by Claire Thompson, trad. Víctor Flores
CHICAGO — Late on a rainy Wednesday morning, a half dozen of Catalina Martinez’ friends, neighbors and fellow mothers trickled into the kitchen of her Little Village house to catch up over chicken salad sandwiches. They clamored for copies of the recipe, which called for fat-free yogurt instead of mayonnaise and recommended serving the salad on whole wheat bread.
This monthly lunchtime gathering had an agenda: to learn to prepare simple, healthy and kid-friendly fare as part of their commitment to a healthy lifestyle for their families.
Sam Graham, a school health liaison from St. Anthony Hospital’s Community Wellness Program, brought the ingredients, copies of the recipe, and extra basil plants for anyone interested. Several women were.
In addition to working with parents to bring healthy cooking into the home, the Community Wellness Program offers “Mission Nutrition” classes in local schools so that kids, too, are aware of how their food choices affect their health. Graham led a class on a Monday morning at Finkl School in which third graders learned about the “tricks” food marketers use to make their products look bigger, tastier and healthier. They reviewed quick ways to identify healthy food options: colorful foods usually have more vitamins; a serving can fit in the palm of your hand; juice should say “100% juice” on the package.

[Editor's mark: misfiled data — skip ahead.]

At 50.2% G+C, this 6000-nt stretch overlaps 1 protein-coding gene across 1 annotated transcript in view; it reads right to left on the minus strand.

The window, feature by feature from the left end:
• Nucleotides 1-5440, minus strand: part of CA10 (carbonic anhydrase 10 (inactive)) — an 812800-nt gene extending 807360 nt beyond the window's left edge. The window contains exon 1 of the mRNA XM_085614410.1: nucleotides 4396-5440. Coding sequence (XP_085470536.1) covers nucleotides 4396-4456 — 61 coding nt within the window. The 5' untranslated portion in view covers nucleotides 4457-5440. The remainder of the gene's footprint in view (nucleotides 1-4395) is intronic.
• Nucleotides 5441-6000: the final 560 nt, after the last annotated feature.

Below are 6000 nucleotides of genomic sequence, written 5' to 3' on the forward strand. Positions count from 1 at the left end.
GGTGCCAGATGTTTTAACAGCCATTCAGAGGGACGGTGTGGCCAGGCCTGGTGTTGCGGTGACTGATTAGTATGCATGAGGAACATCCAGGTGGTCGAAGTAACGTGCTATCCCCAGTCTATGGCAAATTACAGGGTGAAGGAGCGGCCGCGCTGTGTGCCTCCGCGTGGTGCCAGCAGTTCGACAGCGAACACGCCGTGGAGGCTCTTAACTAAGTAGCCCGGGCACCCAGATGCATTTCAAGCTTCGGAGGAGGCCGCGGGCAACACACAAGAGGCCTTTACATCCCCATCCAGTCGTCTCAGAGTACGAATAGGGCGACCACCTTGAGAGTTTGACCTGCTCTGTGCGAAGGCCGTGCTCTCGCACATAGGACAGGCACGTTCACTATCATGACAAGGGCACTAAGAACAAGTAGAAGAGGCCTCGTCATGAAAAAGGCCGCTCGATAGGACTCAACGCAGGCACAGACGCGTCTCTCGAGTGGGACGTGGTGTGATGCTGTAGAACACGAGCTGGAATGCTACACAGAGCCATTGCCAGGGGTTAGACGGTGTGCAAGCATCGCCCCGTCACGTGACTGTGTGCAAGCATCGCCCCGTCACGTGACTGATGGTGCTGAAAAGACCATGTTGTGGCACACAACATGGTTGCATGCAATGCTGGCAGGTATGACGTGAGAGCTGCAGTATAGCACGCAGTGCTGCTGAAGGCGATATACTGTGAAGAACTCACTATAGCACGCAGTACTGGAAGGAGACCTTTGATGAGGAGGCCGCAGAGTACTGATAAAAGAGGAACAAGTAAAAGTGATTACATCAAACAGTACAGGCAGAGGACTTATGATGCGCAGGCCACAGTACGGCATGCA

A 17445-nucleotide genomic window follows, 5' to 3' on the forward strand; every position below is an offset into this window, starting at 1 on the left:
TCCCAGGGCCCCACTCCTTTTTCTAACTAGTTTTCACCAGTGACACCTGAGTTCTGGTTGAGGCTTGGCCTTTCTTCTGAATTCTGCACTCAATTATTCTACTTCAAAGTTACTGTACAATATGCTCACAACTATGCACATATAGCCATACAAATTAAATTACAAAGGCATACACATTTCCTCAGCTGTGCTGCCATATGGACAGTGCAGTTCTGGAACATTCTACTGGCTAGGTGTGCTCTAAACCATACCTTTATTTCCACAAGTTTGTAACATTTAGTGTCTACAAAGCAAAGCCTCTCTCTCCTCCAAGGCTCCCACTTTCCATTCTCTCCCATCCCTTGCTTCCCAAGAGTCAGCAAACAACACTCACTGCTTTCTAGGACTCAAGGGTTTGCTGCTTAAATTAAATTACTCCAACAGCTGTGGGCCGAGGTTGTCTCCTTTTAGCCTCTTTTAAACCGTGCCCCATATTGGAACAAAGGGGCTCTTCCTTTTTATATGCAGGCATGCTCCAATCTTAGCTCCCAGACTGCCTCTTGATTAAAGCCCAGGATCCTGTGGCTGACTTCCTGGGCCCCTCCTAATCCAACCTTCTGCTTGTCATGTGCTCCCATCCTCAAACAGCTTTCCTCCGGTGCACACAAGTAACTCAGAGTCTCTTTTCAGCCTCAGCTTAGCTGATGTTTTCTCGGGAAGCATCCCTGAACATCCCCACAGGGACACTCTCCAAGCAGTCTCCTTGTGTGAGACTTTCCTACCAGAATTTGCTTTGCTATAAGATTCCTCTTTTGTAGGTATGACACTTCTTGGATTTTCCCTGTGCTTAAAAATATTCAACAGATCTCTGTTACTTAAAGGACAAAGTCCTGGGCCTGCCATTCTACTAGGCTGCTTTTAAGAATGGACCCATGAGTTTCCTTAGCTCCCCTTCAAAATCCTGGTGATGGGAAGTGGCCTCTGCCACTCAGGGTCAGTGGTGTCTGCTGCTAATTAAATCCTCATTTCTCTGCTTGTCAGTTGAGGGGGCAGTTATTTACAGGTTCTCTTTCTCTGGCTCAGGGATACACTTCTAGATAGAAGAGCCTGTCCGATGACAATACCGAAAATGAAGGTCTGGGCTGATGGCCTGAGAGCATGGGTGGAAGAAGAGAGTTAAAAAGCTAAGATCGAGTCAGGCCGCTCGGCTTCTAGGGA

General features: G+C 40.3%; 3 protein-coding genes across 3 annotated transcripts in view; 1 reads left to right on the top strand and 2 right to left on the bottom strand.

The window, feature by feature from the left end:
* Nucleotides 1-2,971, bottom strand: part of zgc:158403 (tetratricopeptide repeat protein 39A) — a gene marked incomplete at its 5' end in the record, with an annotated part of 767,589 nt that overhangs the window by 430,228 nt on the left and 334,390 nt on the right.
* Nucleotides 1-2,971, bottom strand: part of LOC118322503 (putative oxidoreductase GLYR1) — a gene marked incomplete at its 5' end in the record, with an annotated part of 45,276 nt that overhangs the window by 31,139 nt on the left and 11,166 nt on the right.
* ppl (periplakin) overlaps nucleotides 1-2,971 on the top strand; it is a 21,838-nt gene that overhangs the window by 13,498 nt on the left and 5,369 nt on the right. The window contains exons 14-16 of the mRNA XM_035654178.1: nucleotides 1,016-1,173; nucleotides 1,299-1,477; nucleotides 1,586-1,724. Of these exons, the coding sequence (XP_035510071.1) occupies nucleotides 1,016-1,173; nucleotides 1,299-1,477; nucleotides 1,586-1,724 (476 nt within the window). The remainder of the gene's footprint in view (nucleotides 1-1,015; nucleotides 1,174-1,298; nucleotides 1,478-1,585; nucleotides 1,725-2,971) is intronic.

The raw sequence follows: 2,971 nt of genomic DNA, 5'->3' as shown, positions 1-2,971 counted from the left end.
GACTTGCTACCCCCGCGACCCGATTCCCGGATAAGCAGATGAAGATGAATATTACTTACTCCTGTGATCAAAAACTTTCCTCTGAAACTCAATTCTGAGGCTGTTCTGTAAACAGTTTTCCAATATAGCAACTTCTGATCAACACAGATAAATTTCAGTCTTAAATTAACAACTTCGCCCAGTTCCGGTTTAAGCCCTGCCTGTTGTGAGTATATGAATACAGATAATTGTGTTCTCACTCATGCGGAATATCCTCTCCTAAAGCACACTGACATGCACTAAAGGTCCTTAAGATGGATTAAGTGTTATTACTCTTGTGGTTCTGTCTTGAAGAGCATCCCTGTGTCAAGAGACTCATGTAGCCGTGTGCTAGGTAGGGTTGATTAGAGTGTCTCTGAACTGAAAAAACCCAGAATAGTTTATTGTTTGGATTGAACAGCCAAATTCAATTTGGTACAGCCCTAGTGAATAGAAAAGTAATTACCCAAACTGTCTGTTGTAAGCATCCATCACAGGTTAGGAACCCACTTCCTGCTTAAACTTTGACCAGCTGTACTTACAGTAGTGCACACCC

“It’s not just healthy versus unhealthy food,” Graham says. “It’s trying to make the best choices we can anytime we can, and recognizing that (kids) can’t always make the choices, but in the times when they can choose (we want them to) make the best choices.”
Jovita Flores, a manager for the Parents United for Healthy Schools campaign, which mobilizes efforts like the cooking group at Martinez’ house, points out that what kids learn in the classroom often finds …
Finish reading Promoting healthy eating from the ground up in Little Village’s Hispanic community